Interview with Sue Burke

The Blog Ring of Power Presents…
An Interview with Author and Translator Sue Burke

 

author's photoSue Burke lives and writes in Madrid. Originally from Milwaukee, Wisconsin, much of her career was spent as a reporter and editor, covering everything from dog shows to politics to crime. She began writing fiction twenty years ago and have published short stories in various magazines and anthologies, as well as poetry and non-fiction. Her current project is a translation of the medieval fantasy story, Amadis of Gaul.

 

Today Sue stopped by to talk about her current work, Amadis of Gaul. This is part one of a five-part interview. Be sure to check out the other BRoP sites for the rest of the interview:
Part 2 at T.W. Fendley's blog on Thursday
 Part 3 at E.M. LaBonte's blog on Friday
Part 4 at Sandra Ulbrich Almazan's blog next Monday
Part 5 at Dean Rich's blog next Tuesday

 

BRoP: When did you first consider yourself a professional writer?

Sue: I got my first paying writing job when I was 17, working for the local newspaper. I had begun writing long before that in one way or another, for school publications and friends' zines. I wanted to become a writer as soon as I knew writers existed, even before I knew how to read, because my mother had explained that someone wrote those books she read to me.

For me, the only question has been how much of my income comes from writing -- at times, all of it, at other times, very little -- but I have always been dedicated to executing the craft of writing in all its aspects to the absolute best of my ability. So I have always considered myself a professional writer.

 

BRoP: What is your favorite theme/genre to write about?

Sue: My absolute favorite is science fiction, but I've also written fantasy, horror, and mainstream. And poetry, especially haiku. And lots of journalism, since for many years that was my day job: covering everything from serial murders to municipal budgets to emu farming.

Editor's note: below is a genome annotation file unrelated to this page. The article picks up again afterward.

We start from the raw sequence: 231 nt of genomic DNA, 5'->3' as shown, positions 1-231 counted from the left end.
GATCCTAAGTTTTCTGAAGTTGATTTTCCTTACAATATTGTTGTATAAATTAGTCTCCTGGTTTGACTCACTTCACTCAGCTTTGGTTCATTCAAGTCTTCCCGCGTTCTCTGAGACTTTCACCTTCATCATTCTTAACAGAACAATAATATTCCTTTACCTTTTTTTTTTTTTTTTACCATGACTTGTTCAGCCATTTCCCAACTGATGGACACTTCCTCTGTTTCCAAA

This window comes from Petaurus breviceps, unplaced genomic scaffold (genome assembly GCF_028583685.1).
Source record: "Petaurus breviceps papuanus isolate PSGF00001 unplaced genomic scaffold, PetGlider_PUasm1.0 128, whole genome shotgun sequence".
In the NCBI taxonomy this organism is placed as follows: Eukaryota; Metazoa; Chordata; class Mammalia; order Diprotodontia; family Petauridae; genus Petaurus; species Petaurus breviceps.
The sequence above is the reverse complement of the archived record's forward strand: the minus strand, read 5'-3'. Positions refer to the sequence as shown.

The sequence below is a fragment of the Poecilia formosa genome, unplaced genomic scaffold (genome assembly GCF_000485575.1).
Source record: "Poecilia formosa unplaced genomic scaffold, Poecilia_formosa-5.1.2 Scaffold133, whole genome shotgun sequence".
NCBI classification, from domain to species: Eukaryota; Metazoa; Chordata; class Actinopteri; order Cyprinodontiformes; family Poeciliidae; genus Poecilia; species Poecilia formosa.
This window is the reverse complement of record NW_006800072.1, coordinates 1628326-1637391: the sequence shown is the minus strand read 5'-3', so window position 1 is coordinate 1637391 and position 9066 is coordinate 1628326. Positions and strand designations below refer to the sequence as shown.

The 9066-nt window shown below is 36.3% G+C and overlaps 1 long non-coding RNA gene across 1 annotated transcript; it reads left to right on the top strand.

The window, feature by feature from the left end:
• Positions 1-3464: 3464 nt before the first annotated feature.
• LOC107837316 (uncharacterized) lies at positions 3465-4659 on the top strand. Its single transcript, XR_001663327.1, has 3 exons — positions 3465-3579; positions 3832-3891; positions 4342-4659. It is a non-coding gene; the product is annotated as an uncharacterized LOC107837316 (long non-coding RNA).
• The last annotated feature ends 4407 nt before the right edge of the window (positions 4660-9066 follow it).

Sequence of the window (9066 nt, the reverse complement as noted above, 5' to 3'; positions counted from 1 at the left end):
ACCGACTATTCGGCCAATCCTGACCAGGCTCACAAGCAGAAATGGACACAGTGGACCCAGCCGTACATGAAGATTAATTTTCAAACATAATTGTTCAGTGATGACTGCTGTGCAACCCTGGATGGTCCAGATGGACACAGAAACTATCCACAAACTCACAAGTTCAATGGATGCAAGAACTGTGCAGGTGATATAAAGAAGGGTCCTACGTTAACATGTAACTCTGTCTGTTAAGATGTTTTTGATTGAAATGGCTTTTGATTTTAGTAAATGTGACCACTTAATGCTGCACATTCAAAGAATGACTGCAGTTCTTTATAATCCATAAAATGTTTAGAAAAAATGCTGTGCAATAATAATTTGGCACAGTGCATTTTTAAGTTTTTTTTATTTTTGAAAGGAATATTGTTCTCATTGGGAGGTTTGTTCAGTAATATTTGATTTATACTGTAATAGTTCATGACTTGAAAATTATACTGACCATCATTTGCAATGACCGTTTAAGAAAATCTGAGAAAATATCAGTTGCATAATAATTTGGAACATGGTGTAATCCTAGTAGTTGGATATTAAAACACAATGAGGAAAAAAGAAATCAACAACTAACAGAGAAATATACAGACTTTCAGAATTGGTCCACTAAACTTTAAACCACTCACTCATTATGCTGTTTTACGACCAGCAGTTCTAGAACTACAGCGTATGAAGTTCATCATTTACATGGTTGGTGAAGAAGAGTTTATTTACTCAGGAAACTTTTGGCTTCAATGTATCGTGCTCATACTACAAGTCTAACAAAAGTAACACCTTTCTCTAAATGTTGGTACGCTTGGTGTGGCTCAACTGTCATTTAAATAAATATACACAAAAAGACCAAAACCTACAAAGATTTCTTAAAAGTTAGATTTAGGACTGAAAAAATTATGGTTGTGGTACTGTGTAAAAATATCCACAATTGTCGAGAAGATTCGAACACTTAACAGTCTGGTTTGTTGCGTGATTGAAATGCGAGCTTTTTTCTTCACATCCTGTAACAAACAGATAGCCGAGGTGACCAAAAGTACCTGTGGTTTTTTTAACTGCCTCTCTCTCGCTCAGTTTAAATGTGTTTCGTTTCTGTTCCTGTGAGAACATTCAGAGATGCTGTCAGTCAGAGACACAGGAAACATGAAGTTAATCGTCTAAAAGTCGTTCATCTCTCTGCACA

BRoP: How did you get interested in Spanish language and history?

Sue: The only foreign language my junior high school offered was Spanish, and it seemed like a useful thing to learn, so I began studying when I was 12 years old. I kept it up throughout high school and college and beyond. The study of a language leads to its literature and culture, with all the amazing lessons that those entail. Learning another language makes your world twice as big.

 

BRoP: Why did you move to Spain?

Sue: My husband and I had always wanted to live overseas to experience a different culture, and we decided that a truly different culture would be one that didn't speak English. Since the only language we spoke was Spanish, that narrowed down our choices. He got a chance to work in Madrid, and even though we had never visited Spain, we moved there in December 1999.

We still had to take Spanish classes -- it takes years to learn a foreign language well enough to have surgery in a Spanish-language hospital, for example. (Nothing major, but it was an interesting language test.) Soon after arriving, we found other writers and Spanish science fiction fans, and we began to see how Spain's culture is truly different, and why.

 

BRoP: If you couldn't be an author, what would your ideal career be?

Sue: Editor. It's great fun and surprisingly creative. However, right now I teach English to Spanish teenagers. That's an educational experience for them and for me.

 

Where can your readers stalk you?

 

Is your book in print, ebook or both? Both!

 

Amadis of Gaul CoverAMADIS OF GAUL: In medieval times, troubadours and poets recounted tales of knights-errant. They fought evildoers and magical beings, and each knight served his lady in accordance with the rules of chivalric love. Amadis of Gaul is the most famous tale of chivalry from Spain. The novel, divided into four books, recounts the life of Amadis, the greatest knight in the world. This is Book I of the novel. It became the Renaissance’s best-selling literary phenomena. It went through 19 reprintings, was translated into 7 languages, and spawned 44 direct sequels, as well as fueling an entire genre, complete with fan fiction. Jousts were revived with theatrical pageantry, and “knights” came in the guise of their favorite characters. This is a new translation. It leaves nothing out, will carry you back in time to enjoy this transcendent, delightful adventure. It includes a preface, introduction, notes to chapters, and an appendix discussing the relationship between Amadis of Gaul and Don Quixote. Amadis of Gaul is one of the pillars of European fiction. It opens a window not only to a wondrous fictional world but to the real medieval world that produced it.